- From this step on, the changes in commits to commit 23 were micro in nature correcting typos, trying different options and features to experiment with the new ARM apiVersion 2022-05-15 plus more.
- During this debugging and exploratory stage, one of the Azure errors corrected was the initial registration at the subscription level for the provider Microsoft.DocumentDB for this deployment and future deployments of the NoSQL database on our targeted subscription.
- We developed the IaC template code by trying different features and correcting typos until we had a base deployment pattern we liked for a successful deployment noting requirements for the demo project are as broad as they get. We note this demo project was also a good opportunity to explore the ARM template versions we were using in IaC code development.
- When deployed successfully in a safe pattern, we documented our user story in video format and posted it to YouTube (see below).
- We recorded the project to its success via build notes on our kanban board.
- The final parts of the project were to deploy this demo project write-up and record learned lessons, which are based on the below project problems recording in our build notes.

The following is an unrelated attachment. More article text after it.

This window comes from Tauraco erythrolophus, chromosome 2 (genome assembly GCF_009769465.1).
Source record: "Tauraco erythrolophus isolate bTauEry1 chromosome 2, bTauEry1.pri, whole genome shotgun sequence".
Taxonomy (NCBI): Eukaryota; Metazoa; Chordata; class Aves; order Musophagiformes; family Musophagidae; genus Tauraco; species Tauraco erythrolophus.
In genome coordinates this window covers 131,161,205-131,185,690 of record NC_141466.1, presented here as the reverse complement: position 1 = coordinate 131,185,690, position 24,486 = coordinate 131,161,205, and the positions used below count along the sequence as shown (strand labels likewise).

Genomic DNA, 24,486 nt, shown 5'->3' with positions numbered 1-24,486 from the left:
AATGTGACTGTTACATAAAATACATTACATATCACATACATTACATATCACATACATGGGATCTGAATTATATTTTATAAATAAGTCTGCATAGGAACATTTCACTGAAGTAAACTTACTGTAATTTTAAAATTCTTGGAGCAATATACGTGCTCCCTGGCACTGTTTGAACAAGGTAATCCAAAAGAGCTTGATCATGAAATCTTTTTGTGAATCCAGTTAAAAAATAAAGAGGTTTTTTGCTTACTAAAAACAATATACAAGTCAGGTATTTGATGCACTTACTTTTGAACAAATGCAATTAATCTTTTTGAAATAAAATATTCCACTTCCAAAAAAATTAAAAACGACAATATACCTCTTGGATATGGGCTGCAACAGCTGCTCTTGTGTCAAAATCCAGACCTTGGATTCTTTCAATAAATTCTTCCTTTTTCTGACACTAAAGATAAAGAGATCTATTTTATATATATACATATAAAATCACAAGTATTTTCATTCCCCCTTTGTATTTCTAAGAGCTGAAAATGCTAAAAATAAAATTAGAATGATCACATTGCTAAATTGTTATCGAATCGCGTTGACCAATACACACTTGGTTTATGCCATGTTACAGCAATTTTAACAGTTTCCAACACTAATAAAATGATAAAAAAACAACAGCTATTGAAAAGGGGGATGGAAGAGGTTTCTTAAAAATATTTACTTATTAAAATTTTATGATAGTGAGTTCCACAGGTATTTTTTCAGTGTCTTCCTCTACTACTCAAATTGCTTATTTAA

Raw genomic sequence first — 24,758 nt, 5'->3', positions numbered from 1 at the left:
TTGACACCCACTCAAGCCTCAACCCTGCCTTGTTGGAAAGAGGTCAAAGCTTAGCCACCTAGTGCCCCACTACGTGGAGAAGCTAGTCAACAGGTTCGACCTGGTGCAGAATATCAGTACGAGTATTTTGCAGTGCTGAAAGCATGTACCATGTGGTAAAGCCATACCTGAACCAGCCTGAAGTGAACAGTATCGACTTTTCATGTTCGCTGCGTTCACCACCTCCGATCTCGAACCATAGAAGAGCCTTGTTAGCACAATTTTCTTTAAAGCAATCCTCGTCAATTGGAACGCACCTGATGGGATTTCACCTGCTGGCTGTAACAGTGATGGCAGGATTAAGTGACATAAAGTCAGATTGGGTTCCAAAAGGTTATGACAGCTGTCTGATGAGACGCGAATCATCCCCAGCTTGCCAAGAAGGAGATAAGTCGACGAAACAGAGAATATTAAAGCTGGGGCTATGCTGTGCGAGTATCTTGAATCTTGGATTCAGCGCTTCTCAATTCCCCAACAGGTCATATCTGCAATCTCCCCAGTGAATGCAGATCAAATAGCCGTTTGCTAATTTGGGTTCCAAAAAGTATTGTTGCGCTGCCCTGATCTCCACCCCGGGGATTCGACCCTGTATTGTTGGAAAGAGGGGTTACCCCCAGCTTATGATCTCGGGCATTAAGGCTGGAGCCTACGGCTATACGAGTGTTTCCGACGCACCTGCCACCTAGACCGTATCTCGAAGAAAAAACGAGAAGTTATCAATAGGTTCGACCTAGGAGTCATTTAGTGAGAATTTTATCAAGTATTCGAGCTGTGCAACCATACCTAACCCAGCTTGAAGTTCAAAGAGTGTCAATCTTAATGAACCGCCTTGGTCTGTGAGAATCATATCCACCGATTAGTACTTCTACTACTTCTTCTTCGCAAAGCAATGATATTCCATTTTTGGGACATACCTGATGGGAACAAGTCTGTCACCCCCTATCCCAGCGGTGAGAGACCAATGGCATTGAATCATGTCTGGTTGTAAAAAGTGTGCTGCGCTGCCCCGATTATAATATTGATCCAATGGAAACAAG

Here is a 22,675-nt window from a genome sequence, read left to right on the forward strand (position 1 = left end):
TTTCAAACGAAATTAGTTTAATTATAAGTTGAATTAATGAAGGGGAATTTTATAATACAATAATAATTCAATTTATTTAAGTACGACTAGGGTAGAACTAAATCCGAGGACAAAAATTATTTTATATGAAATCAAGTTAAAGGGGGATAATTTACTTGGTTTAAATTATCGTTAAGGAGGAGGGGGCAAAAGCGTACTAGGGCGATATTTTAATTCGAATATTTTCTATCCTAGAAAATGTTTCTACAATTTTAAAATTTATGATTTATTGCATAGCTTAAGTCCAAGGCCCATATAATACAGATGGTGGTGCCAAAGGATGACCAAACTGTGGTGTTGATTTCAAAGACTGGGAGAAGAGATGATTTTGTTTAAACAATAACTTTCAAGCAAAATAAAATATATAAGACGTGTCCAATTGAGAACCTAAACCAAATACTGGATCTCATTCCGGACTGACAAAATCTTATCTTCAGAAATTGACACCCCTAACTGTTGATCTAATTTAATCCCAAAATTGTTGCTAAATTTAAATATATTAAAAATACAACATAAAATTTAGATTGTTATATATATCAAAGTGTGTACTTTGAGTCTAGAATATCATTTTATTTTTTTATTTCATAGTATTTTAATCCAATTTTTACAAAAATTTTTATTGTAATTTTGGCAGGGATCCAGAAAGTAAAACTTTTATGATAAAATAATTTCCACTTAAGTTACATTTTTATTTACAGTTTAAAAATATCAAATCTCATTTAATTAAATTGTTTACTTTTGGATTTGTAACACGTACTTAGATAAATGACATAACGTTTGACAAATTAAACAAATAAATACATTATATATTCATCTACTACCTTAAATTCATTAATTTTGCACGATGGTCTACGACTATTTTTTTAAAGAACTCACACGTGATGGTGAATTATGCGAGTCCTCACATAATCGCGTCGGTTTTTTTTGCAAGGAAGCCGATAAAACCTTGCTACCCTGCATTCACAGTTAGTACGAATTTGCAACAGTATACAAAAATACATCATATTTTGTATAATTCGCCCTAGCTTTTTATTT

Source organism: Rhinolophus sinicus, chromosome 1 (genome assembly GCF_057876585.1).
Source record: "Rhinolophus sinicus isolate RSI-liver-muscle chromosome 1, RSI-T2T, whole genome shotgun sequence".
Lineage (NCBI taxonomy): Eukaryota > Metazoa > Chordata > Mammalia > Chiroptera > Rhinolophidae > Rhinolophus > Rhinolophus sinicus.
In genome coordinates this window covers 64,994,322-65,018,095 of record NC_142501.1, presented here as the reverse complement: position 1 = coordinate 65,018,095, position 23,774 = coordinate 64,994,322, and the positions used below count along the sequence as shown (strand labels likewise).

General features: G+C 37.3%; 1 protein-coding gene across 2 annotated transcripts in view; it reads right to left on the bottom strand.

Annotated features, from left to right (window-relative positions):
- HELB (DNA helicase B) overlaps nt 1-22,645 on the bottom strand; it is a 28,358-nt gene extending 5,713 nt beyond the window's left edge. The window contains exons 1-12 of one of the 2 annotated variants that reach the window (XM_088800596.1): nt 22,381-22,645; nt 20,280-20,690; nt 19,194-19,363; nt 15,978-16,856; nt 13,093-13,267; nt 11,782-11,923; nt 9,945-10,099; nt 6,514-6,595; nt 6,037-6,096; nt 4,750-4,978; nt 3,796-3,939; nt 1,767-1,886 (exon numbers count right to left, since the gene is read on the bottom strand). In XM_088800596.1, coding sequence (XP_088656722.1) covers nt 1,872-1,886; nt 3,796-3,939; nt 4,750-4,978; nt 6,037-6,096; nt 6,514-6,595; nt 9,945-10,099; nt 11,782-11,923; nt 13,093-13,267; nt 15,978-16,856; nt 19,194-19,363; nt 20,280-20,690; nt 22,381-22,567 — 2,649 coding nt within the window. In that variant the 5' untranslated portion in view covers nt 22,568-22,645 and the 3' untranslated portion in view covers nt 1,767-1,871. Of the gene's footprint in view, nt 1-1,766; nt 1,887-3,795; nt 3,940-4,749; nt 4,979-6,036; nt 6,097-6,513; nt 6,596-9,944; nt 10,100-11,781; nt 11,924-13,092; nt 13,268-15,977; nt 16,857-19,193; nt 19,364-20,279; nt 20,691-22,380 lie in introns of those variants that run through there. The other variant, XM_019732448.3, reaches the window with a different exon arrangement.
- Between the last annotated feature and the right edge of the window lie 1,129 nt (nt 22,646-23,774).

- We then created a kanban project card for the next Azure-based project and placed it in the backlog list.
There were some problems in the project involving typos, which a JSON linter fixed. Others were more complex yet educational in nature. They are as follows:
- Linter in MS Code does not recognise Azure ARM apiVersion '2022-05-15' and suggests earlier API versions to fix it. I found this via exploratory debugging to not impact the API calls made but suspect the newness of this API version was the reason why "Microsoft.DocumentDB/databaseAccounts/sqlDatabases/containers" type call failed the container creation stage of CosmosDB on multiple runs. This looks like an Azure API bug as I fixed it by adding a tags member, and a location member to the container IaC code block only then to remove the location member to see the error disappear over type member pre-pipeline update and run. The container deployed successfully updating the CosmosDB account DB.
- The first time using a new Azure product requires registration via the Azure resource group (storage account) command line. This was forgotten and it failed a deployment. It was fixed with 'az provider --register Microsoft.DocumentDB' on the bash command line via resource group storage account.
- Tagging via IaC failed the V-Net deployment. Exploratory debugging determined it was not supported at the subnet level with the API call used. A parent-child approach in the V-Net code block was not explored as tags were fully removed from the V-Net deployment, noting it for follow-up in future demo projects.